Why bother about language?

ONE’S language defines and identifies one’s roots, the background. Ancient conquerors were notorious for changing their captives’ language, culture and lifestyle.

A good biblical example is found in Daniel 1. When King Nebuchadnezzar brought Jewish captives to Babylon he gave the following instruction to Ashphnaz his chief official:- “Choose from the Jewish young captives, those that are handsome, intelligent, well trained, quick to learn, with no physical defects, fit to serve royalty.”

Critical to King Nebuchadnezzar, was to select the cream of the captives, the young who would be future leaders. The training period was three years. In addition, these captive trainees would be given the royal diet and refreshments.

The conspiracy presented goes beyond what the eye could perceive. One needs to read between the lines of this seemingly favourable arrangement for the captive boys.

As if this was not enough, the boys’ names were changed, Daniel became Belteshazar, Hananiah — Shadreck, Mishael — Mishack and Azariah – Abednigo.

The intention of the whole plot was to totally brainwash the captive boys. With their names changed, new diet introduced, a change of mind set would ensue. It goes without saying that these captives were also expected to talk the captors’ language.

The change of names and diet was in preparation of an education system that would then entrench in these boys a new identity — a good example, before independence, one would ask a child “who do you like to be or be like”, in most cases the answer would be, “I want to be or like ikhiwa” a Ndebele word for white person. A minority of about 4 000 whites had instilled their dominance over the whole of the black population.

It is against this background that the issue of language will be looked into. Last week or so newspapers were abuzz with the issues of language in schools in Matabeleland.

The Senior Minister in the President’s Office, Simon Khaya Moyo, was quoted as having summoned the Education minister to explain why non-Ndebele speaking teachers were deployed to schools in Matabeleland.

Whether or not this realisation is just a vote-buying gimmick ahead of the December 2014 congress is not the intention of this discourse at least for now.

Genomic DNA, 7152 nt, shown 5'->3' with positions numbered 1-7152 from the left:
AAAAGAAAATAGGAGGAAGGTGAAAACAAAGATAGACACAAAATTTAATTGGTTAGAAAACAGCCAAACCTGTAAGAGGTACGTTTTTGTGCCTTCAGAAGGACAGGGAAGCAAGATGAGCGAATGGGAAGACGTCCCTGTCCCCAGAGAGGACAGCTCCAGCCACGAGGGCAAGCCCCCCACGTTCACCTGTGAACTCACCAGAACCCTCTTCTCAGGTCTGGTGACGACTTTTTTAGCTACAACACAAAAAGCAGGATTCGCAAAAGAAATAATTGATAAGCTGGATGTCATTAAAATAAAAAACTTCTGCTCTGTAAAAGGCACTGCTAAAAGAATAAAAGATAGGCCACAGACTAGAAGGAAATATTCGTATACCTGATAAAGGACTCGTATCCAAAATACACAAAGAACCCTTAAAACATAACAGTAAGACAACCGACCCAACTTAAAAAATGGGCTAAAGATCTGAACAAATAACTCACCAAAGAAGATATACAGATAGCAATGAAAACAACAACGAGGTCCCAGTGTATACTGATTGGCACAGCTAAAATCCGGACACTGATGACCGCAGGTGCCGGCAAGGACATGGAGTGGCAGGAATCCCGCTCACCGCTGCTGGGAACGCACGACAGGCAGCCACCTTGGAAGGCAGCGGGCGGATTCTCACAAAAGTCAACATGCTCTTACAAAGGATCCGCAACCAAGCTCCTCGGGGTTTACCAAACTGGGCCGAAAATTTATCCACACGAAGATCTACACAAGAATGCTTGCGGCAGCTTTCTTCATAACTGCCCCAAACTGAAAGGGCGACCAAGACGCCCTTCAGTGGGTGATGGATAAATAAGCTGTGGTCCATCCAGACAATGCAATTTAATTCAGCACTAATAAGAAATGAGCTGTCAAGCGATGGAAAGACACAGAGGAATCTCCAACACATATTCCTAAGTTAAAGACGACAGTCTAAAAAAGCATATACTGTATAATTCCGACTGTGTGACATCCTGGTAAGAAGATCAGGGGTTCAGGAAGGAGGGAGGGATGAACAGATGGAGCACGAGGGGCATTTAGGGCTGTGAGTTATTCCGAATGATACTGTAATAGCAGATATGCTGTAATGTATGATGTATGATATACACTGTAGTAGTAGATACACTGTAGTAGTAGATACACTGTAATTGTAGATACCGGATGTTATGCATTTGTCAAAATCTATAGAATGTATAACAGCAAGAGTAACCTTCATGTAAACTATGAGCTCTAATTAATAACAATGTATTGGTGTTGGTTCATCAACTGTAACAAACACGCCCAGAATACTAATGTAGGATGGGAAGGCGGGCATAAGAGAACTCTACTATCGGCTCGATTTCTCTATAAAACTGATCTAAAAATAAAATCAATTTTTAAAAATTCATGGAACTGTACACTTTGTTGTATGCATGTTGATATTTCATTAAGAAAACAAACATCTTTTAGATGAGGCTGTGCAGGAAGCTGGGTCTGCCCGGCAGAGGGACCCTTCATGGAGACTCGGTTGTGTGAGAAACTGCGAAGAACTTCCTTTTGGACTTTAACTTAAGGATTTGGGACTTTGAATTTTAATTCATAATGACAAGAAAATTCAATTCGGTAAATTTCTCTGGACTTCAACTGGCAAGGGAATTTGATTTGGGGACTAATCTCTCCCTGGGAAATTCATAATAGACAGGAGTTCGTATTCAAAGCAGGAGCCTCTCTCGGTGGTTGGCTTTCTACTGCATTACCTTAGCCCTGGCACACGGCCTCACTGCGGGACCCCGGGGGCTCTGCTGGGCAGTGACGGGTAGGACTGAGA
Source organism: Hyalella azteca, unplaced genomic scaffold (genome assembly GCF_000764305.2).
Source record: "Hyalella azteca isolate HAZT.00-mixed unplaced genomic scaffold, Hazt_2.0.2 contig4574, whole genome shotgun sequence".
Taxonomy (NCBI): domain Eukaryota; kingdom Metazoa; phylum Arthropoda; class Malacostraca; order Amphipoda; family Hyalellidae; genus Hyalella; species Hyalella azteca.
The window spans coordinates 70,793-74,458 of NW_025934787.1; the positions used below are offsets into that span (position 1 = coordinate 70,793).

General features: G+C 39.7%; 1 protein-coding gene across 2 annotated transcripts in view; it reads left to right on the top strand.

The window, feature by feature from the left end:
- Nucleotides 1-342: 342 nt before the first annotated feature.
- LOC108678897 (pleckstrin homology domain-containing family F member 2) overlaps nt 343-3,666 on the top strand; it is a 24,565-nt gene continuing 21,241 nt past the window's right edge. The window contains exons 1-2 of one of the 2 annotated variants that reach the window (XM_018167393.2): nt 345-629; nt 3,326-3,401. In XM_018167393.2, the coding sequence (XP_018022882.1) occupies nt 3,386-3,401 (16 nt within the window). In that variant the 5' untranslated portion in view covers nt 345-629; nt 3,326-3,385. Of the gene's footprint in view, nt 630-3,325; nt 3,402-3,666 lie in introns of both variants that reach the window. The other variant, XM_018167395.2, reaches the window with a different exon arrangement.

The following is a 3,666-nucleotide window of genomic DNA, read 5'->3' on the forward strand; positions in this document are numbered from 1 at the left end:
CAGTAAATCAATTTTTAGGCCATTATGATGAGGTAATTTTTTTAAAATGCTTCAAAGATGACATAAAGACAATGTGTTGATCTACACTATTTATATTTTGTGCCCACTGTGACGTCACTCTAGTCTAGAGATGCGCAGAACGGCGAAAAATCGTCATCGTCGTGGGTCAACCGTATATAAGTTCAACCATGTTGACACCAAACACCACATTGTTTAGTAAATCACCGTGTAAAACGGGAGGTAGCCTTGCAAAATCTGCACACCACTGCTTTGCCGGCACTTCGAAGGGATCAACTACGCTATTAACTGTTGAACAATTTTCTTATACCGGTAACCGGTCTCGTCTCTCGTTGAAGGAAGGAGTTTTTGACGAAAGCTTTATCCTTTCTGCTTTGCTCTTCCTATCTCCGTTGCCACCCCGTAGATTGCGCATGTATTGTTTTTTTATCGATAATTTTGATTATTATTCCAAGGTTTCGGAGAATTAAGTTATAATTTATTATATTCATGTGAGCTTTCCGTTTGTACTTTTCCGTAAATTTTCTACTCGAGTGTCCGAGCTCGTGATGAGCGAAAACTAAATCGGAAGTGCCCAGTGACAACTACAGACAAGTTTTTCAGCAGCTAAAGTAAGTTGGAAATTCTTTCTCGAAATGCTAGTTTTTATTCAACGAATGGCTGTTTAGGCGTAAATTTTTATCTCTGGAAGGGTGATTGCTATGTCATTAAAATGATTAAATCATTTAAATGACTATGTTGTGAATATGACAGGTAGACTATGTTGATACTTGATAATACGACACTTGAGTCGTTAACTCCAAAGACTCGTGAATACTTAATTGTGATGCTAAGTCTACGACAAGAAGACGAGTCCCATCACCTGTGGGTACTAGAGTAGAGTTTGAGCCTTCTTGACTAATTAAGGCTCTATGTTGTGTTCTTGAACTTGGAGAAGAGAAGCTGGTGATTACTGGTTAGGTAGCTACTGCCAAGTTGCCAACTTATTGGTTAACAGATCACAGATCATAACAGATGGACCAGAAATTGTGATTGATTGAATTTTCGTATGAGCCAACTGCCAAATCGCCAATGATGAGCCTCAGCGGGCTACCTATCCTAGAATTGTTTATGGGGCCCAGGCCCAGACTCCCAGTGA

The Education ministry in response to Khaya Moyo’s concern, advised that the deployment of teachers was the role of the commission charged with that duty. The explanation, not convincing at all, it is just like when the Prosecutor-General advised the country that there were no laws to deal with corruption.

Any manufacturer or service provider who is serious about business will beforehand send marketers to acquire information of the customers’ needs and aspirations before coming up with a given product.

The consumer determines the quality and packaging of the product that he/she would be prepared to pay for.

Services are an intangible product which must be delivered in person by the provider. Issues like mode of communication and body language are critical in service delivery.

The formative years of childhood are critical in instilling a value system, a proper language and importantly, an identity with one’s roots. It is alleged that a crèche teacher at one police camp in Bulawayo was dismissed for teaching kids in Ndebele as this was viewed as corrupting the kids’ minds.

In contrast, the Education ministry sees nothing wrong about damaging minds of other people’s children, distorting their culture and identity.

It is reported that one teacher gave an assignment to a Ndebele class to write about “i-deal” when the intention was that the class wrote about idili a Ndebele word for a feast.

Make your guess on how confused and perplexed the children were in trying to figure out what the teacher really meant.

Given the status quo, somebody may conclude that this article is tribalist. Far from being so. If anything, it is a constitutional right in terms of Section 63 of the Constitution of Zimbabwe for every person to use the language of their choice and to participate in the cultural life of choice.

In developed countries, when one goes for further studies, the first month is spent learning the host country’s language as this enables effective communication. Equally, in our situation there is need to compulsorily learn the language of the host region, in as far as other jobs are concerned.

However, this cannot apply to teachers, especially at crèche and primary school levels. Young kids need proper pronunciation of words, a good grasp of the value system, culture, personal and clan identity.

Let us celebrate our unity in diversity. Yearn for a rainbow nation that is blind to colour, race, tribe or dialect.

 Moses Tsimukeni Mahlangu is the general-secretary for Zimbabwe Urban Councils Workers’ Union. He is a labour consultant and arbitrator.
Feedback: E-mail: mosietshimu@gmail.com

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